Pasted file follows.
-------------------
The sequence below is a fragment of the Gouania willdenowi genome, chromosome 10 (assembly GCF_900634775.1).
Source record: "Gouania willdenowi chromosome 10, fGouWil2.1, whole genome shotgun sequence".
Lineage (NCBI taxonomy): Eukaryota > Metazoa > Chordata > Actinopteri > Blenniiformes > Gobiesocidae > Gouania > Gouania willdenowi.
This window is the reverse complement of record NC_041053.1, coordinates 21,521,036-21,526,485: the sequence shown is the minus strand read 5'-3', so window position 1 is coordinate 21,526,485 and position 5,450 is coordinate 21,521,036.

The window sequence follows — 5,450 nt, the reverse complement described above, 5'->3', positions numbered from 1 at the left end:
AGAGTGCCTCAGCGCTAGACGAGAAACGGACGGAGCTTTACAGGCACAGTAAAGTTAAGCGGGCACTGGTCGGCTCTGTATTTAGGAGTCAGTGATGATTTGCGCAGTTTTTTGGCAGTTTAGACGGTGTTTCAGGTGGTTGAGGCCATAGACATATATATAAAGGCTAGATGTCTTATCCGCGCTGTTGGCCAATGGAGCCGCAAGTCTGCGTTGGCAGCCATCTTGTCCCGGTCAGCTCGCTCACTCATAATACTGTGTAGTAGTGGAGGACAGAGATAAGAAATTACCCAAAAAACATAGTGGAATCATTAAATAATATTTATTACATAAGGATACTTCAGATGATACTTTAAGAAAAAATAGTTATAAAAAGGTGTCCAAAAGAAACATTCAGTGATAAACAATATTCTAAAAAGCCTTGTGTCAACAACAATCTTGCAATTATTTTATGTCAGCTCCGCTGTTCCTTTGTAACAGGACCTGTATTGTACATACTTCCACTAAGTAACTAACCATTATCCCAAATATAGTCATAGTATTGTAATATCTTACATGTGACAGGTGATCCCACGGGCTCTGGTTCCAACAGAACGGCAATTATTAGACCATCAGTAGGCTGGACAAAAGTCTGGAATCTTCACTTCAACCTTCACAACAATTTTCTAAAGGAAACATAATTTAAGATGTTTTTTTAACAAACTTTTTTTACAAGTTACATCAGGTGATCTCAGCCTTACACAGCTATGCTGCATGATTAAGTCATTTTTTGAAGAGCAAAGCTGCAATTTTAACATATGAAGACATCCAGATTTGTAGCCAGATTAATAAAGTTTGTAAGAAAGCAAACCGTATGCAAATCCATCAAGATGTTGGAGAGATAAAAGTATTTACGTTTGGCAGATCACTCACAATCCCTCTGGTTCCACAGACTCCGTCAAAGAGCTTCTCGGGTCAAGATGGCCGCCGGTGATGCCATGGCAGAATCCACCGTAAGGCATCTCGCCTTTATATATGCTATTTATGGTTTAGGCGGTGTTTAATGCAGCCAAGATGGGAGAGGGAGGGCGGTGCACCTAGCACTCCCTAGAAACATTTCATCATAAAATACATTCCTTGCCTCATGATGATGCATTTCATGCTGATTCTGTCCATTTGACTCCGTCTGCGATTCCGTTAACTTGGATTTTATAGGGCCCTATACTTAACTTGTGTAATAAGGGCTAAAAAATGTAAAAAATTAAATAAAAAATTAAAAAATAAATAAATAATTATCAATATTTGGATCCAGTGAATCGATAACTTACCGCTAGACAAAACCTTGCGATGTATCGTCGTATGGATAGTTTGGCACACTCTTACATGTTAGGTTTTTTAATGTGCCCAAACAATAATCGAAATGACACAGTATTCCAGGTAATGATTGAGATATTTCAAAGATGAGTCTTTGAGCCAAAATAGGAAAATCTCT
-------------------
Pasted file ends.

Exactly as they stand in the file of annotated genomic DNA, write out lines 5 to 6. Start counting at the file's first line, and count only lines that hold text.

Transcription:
The window sequence follows — 5,450 nt, the reverse complement described above, 5'->3', positions numbered from 1 at the left end:
AGAGTGCCTCAGCGCTAGACGAGAAACGGACGGAGCTTTACAGGCACAGTAAAGTTAAGCGGGCACTGGTCGGCTCTGTATTTAGGAGTCAGTGATGATTTGCGCAGTTTTTTGGCAGTTTAGACGGTGTTTCAGGTGGTTGAGGCCATAGACATATATATAAAGGCTAGATGTCTTATCCGCGCTGTTGGCCAATGGAGCCGCAAGTCTGCGTTGGCAGCCATCTTGTCCCGGTCAGCTCGCTCACTCATAATACTGTGTAGTAGTGGAGGACAGAGATAAGAAATTACCCAAAAAACATAGTGGAATCATTAAATAATATTTATTACATAAGGATACTTCAGATGATACTTTAAGAAAAAATAGTTATAAAAAGGTGTCCAAAAGAAACATTCAGTGATAAACAATATTCTAAAAAGCCTTGTGTCAACAACAATCTTGCAATTATTTTATGTCAGCTCCGCTGTTCCTTTGTAACAGGACCTGTATTGTACATACTTCCACTAAGTAACTAACCATTATCCCAAATATAGTCATAGTATTGTAATATCTTACATGTGACAGGTGATCCCACGGGCTCTGGTTCCAACAGAACGGCAATTATTAGACCATCAGTAGGCTGGACAAAAGTCTGGAATCTTCACTTCAACCTTCACAACAATTTTCTAAAGGAAACATAATTTAAGATGTTTTTTTAACAAACTTTTTTTACAAGTTACATCAGGTGATCTCAGCCTTACACAGCTATGCTGCATGATTAAGTCATTTTTTGAAGAGCAAAGCTGCAATTTTAACATATGAAGACATCCAGATTTGTAGCCAGATTAATAAAGTTTGTAAGAAAGCAAACCGTATGCAAATCCATCAAGATGTTGGAGAGATAAAAGTATTTACGTTTGGCAGATCACTCACAATCCCTCTGGTTCCACAGACTCCGTCAAAGAGCTTCTCGGGTCAAGATGGCCGCCGGTGATGCCATGGCAGAATCCACCGTAAGGCATCTCGCCTTTATATATGCTATTTATGGTTTAGGCGGTGTTTAATGCAGCCAAGATGGGAGAGGGAGGGCGGTGCACCTAGCACTCCCTAGAAACATTTCATCATAAAATACATTCCTTGCCTCATGATGATGCATTTCATGCTGATTCTGTCCATTTGACTCCGTCTGCGATTCCGTTAACTTGGATTTTATAGGGCCCTATACTTAACTTGTGTAATAAGGGCTAAAAAATGTAAAAAATTAAATAAAAAATTAAAAAATAAATAAATAATTATCAATATTTGGATCCAGTGAATCGATAACTTACCGCTAGACAAAACCTTGCGATGTATCGTCGTATGGATAGTTTGGCACACTCTTACATGTTAGGTTTTTTAATGTGCCCAAACAATAATCGAAATGACACAGTATTCCAGGTAATGATTGAGATATTTCAAAGATGAGTCTTTGAGCCAAAATAGGAAAATCTCT